The Los Angeles jury for the rape retrial of actor Danny Masterson delivered guilty verdicts for two out of three rape counts against the That ’70s Show star Wednesday.
The convictions came after nearly two weeks of deliberation. The jury could not reach a unanimous verdict on the third count, which alleged Masterson raped a longtime girlfriend. They had voted 8-4 in favour of conviction.
Masterson, 47, who pleaded not guilty to all charges of rape against him, was led out of the courtroom in handcuffs. He now faces 30 years to life in prison.
No sentencing date has yet been set, but the judge told Masterson and his lawyers to return to court Aug. 4 for a hearing. Masterson will be held without bail until he is sentenced.
His wife, actor and model Bijou Phillips, wept as he was led away. Other family and friends sat stone-faced.
“I am experiencing a complex array of emotions — relief, exhaustion, strength, sadness — knowing that my abuser, Danny Masterson, will face accountability for his criminal behavior,” one of the women, whom Masterson was convicted of raping at his home in 2003, said in a statement.
The woman whose count left the jury deadlocked said in the statement: “While I’m encouraged that Danny Masterson will face some criminal punishment, I am devastated that he has dodged criminal accountability for his heinous conduct against me.”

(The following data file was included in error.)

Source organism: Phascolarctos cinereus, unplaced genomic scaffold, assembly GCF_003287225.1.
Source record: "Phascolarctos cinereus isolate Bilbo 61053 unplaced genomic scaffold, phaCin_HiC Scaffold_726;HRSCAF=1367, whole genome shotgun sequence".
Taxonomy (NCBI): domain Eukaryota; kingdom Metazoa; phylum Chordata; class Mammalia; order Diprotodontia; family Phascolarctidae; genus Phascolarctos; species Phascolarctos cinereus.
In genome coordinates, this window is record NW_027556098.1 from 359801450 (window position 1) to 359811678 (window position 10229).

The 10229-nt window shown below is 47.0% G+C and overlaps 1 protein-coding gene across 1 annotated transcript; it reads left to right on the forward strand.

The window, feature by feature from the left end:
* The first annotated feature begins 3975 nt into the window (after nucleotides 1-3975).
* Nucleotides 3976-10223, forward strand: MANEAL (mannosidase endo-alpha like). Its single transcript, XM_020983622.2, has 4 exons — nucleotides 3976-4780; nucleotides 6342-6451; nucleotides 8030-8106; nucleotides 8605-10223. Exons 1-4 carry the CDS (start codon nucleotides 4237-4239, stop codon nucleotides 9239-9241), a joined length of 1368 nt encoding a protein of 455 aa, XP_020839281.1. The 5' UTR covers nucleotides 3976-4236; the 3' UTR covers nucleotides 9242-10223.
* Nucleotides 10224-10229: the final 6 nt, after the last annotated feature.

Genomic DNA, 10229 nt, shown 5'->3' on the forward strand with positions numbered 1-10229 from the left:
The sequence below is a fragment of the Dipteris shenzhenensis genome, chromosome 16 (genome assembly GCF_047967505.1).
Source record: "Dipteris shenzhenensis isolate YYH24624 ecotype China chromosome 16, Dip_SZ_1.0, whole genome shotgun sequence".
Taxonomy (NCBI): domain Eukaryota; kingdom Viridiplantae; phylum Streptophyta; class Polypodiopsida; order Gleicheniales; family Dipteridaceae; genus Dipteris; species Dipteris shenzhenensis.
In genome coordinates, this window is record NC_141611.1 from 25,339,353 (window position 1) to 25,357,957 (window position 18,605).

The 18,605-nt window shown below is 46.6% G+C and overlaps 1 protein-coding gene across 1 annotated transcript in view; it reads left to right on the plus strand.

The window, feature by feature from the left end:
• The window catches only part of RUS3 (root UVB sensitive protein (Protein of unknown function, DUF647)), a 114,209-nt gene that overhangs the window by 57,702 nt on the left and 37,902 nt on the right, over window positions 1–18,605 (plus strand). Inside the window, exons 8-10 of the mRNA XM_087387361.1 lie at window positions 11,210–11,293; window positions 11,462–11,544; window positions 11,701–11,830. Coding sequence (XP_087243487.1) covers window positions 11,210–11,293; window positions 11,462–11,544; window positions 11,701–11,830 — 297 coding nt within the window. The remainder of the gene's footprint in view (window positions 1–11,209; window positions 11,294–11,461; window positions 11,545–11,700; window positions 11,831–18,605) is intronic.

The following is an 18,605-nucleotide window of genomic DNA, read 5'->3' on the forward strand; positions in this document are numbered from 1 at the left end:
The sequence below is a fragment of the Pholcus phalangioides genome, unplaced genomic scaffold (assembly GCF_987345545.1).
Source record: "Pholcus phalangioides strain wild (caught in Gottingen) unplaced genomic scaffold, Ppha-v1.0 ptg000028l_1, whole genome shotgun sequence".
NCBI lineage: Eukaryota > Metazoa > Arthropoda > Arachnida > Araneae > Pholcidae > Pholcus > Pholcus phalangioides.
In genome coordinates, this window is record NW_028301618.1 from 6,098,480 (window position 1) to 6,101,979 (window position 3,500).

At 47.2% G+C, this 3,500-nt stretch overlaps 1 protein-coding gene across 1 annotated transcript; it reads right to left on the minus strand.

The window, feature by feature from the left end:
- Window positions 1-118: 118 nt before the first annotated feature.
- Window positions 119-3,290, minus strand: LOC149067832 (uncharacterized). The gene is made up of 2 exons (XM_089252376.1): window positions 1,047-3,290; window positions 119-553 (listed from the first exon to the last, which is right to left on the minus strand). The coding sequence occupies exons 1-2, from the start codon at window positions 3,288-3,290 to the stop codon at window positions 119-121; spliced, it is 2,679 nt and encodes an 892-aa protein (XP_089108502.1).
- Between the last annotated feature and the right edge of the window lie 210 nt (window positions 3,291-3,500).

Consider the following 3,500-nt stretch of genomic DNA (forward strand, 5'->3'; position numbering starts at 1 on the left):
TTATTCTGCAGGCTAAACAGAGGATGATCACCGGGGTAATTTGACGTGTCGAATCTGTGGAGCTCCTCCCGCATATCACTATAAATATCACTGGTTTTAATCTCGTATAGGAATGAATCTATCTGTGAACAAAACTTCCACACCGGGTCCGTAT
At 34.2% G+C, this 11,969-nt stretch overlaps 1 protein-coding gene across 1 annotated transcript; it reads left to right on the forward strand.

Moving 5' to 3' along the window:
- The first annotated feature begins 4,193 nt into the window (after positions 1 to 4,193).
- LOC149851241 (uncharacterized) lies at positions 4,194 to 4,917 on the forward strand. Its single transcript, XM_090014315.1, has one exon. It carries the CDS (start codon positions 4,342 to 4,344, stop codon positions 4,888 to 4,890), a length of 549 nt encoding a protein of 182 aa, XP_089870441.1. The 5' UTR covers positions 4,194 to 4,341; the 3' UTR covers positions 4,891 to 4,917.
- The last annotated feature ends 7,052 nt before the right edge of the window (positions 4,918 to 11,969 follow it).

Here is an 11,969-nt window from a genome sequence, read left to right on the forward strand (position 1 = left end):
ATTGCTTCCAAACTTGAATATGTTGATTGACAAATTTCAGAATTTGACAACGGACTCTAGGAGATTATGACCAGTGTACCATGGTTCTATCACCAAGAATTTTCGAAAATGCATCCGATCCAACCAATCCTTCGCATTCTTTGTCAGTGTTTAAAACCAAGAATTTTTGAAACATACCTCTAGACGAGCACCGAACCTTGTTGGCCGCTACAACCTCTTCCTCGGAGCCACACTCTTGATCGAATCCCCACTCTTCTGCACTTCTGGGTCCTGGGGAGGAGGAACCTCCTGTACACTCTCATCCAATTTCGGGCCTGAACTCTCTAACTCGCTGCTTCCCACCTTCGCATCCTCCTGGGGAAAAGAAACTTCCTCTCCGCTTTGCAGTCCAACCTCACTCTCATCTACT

The convictions come after last year’s original trial on the same three counts ended in a mistrial when a jury deadlocked, failing to reach unanimous verdicts. Prosecutors quickly moved to hold a retrial.
During the second trial this year, deputy district attorney Reinhold Mueller and his team tried to paint Masterson as a serial rapist who has been protected by high-ranking officials in the Church of Scientology. (Masterson and his family are all members of the church.) They claimed Masterson, on separate occasions, put drugs into the drinks of a longtime girlfriend and two other women he knew through the church before he raped them.
Direct discussion of drugging was missing from last year’s original trial, with Mueller instead having to imply it through the testimony of the women, who said they were woozy, disoriented and at times unconscious on the nights they described the actor raping them. Judge Charlaine F. Olmedo allowed the direct assertion at the retrial.
Masterson did not face any drug-related charges.
Lawyers for both sides acknowledged that there is no forensic evidence of any substances Masterson may have given the women because the police investigation that led to the two trials did not begin until about 15 years after the events.
Actor Leah Remini, a former Scientologist, said she has been visiting the Los Angeles courtroom throughout the trial. The retrial has garnered ample attention from the public in part because of Remini’s outspoken commentary.
On May 11, she shared news of an alleged discovery material leak to Twitter and wrote that the church had “no reason at all” to possess the information.